I always start with melodies, not chords, because tunes only require one finger at a time. Again it depends on her tastes, but learning a simple, well known tune (no chords) can feel like a big accomplishment.
    Learning chords presupposes singing - otherwise you're not really doing the song; a chord sequence on its own is pretty dull. (Good idea to persuade her to try singing, if she doesn't already.)
    I mean, you can move on to chords pretty quick, if her fingers can manage it. But for some, they need to get the fretting principle down first, on single notes.
    I definitely prefer songbooks to theory books. That's how I started too. If you learn songs, you pick up important theory concepts automatically (without being aware of it).
    Always work with songs she likes, that she really wants to be able to play (or sing). If she's not sure, play her some CDs, inspire her. Make sure the songs are simple enough to be within her reach, of course.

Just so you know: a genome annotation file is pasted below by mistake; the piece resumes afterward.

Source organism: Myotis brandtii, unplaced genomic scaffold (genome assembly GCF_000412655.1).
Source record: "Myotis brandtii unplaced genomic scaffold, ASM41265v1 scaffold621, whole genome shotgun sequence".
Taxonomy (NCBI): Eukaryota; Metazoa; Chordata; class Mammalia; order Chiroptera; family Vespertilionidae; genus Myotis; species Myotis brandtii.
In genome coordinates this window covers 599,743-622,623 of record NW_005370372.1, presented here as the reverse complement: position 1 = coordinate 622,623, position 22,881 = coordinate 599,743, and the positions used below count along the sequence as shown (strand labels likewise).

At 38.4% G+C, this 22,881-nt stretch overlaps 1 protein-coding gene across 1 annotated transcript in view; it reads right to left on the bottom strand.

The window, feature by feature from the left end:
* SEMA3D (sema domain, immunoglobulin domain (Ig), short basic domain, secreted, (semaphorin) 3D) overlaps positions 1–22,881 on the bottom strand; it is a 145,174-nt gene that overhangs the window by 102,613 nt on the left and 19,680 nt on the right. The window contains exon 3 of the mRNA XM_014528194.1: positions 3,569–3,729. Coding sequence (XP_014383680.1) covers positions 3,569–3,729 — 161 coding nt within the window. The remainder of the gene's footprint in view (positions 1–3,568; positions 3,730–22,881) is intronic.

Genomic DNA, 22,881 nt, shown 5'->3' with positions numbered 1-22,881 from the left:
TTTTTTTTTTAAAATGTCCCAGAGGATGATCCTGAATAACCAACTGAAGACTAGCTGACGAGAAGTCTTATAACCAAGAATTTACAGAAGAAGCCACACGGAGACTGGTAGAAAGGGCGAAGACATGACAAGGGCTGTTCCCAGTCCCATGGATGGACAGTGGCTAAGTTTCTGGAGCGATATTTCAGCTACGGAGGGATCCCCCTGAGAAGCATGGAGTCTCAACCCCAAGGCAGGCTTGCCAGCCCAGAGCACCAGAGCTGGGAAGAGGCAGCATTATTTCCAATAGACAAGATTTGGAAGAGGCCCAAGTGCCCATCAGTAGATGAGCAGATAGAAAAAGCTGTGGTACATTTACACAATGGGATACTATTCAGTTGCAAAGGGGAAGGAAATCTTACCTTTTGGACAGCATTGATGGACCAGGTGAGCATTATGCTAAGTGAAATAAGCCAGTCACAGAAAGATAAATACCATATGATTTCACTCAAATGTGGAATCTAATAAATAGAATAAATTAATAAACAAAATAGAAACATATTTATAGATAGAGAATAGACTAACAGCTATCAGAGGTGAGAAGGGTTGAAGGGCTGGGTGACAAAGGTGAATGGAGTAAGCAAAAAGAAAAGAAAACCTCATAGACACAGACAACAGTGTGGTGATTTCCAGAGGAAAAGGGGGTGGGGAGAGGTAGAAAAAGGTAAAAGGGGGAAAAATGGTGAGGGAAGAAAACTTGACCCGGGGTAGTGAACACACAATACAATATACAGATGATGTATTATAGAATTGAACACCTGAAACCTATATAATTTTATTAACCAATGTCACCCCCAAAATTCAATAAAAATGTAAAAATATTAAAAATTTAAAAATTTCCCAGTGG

Teaching a close friend (esp your SO!) can be problematic, so let her set the pace. Encourage her without pushing her. (You should know her well enough to know if she'll respond better to you imposing a regime, or if it's best to let her control her time, choose the teaching sessions when she feels like it. Obviously, impress on her the need for regular practice to improve - some know that, some find it hard. But it has to stay fun, of course. If you value your relationship... ;) )
    The hardest thing for a beginning teacher is to remember how slow you have to go to start with. There will be things you'd forgotten about.